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The Federal Circuit reversed an obviousness determination from
the Patent Trial and Appeal Board (PTAB) for relying on an argument
raised by the petitioner for the first time on remand. In so doing,
the court held that the petitioner forfeited its new
unpatentability theory because it was responsive to a claim
construction put forth by the patent owner prior to the first
In the first appeal, the Federal Circuit vacated an obviousness
determination by the PTAB when it found the PTAB applied an
incorrect construction of the claim term “grant pending
absent state.” The Federal Circuit then adopted the
construction proposed by the patent owner in its response, and
remanded the case to the PTAB to reconsider obviousness in view of
the proper construction.
On remand to the PTAB, the petitioner reasserted its prior
position that the prior art combination recited all the limitations
of the challenged claims. The petitioner also raised, for the first
time, an alternative theory—that if the second prior art
combination did not disclose a “grant pending absent
state,” it would have been obvious to modify the prior art to
include this limitation. The PTAB accepted this alternative theory
and again found the challenged claims unpatentable. The patent
owner appealed, arguing, among other things, that the
petitioner’s alternative theory was untimely for being raised
for the first time on remand.
On appeal, the Federal Circuit agreed with the patent owner.
According to the Federal Circuit, the particular facts of this case
did not present the petitioner with an opportunity to raise its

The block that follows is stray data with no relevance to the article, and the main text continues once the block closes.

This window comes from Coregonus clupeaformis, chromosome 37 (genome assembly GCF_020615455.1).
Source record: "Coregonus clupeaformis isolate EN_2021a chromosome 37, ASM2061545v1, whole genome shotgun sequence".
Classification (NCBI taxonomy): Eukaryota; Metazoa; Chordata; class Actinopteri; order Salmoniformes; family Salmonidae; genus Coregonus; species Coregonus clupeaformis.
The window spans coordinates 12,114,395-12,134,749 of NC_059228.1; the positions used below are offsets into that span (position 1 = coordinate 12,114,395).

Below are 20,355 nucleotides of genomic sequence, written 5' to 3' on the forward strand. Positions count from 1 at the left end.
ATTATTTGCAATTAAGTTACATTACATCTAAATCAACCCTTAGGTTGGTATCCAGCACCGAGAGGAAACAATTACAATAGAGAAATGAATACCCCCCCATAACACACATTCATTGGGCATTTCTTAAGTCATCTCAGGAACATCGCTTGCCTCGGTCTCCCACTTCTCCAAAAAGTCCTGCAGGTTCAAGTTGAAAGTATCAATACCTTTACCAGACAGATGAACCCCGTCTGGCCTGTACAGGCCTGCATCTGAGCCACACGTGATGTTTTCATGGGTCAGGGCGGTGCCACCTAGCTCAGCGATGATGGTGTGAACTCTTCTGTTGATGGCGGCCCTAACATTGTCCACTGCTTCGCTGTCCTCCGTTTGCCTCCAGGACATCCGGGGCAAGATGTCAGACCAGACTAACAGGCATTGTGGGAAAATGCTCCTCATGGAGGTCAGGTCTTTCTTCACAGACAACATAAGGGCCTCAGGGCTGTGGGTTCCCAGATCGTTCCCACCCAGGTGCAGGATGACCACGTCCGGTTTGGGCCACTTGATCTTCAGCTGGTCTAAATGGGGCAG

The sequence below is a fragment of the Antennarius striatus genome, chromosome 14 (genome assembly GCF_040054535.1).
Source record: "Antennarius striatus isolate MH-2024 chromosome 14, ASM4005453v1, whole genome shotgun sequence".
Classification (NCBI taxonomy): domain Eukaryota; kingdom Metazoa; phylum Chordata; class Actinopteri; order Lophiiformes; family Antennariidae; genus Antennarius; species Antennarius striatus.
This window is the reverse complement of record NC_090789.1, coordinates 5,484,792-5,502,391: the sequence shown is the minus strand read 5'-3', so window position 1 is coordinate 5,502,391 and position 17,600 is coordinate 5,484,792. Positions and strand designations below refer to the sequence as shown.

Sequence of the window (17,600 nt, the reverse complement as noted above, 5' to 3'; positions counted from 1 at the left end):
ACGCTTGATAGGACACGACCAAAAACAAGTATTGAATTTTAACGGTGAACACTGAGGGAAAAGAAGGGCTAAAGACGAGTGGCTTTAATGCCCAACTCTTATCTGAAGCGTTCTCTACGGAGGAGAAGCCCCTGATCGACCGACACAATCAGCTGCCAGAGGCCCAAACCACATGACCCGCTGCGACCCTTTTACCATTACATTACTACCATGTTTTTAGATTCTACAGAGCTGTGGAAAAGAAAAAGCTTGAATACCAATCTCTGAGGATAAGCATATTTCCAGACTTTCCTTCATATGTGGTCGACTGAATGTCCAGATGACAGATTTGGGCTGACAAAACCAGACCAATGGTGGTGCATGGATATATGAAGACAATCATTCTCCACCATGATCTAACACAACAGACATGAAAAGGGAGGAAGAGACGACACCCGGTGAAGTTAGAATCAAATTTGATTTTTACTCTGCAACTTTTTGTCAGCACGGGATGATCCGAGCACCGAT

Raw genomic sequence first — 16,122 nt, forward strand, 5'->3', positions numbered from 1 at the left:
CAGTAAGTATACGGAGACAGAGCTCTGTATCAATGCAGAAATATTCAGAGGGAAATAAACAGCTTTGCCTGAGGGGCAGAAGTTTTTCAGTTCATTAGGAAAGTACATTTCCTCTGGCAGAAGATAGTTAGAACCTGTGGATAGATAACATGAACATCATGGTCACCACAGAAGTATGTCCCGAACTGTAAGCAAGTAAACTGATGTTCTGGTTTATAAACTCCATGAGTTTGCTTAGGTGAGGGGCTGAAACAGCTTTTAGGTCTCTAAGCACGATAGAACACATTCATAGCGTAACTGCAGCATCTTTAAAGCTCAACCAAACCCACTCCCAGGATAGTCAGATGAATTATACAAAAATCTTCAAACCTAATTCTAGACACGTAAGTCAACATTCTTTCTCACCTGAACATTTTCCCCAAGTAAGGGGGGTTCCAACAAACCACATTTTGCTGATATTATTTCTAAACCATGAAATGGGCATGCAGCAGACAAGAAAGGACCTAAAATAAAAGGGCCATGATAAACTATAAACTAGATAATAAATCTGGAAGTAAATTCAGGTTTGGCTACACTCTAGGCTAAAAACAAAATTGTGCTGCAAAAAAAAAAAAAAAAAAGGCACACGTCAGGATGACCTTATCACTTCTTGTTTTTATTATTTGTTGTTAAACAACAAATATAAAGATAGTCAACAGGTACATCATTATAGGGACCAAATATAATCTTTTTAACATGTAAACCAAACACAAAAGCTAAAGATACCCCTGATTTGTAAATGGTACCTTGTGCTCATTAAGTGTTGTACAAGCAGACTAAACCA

alternative theory on remand. Namely, the alternative theory was
responsive to a claim construction position advanced by the patent
owner in its response, i.e., before the first appeal. Thus, the
petitioner was on notice of the possible claim construction
dispute, and should have raised any alternative unpatentability
arguments in its reply to the response. Because the petitioner
failed to do so at that time, it forfeited the opportunity to raise
any such argument on remand.
The Federal Circuit declined to address whether the petitioner
was obligated to raise its alternative theory in its petition
for inter partes review (IPR) for it to be
timely raised because that question was not addressed by the
Practice Tip: This case illustrates the
importance of addressing the potential impact of the opposing
side’s arguments at the first opportunity during an IPR.
Failing to do so may result in forfeiture, as it did here.
Wireless Protocol Innovations, Inc. v. TCT Mobile,
Inc., 2021-2112 (Fed. Cir. 2022) (nonprecedential)
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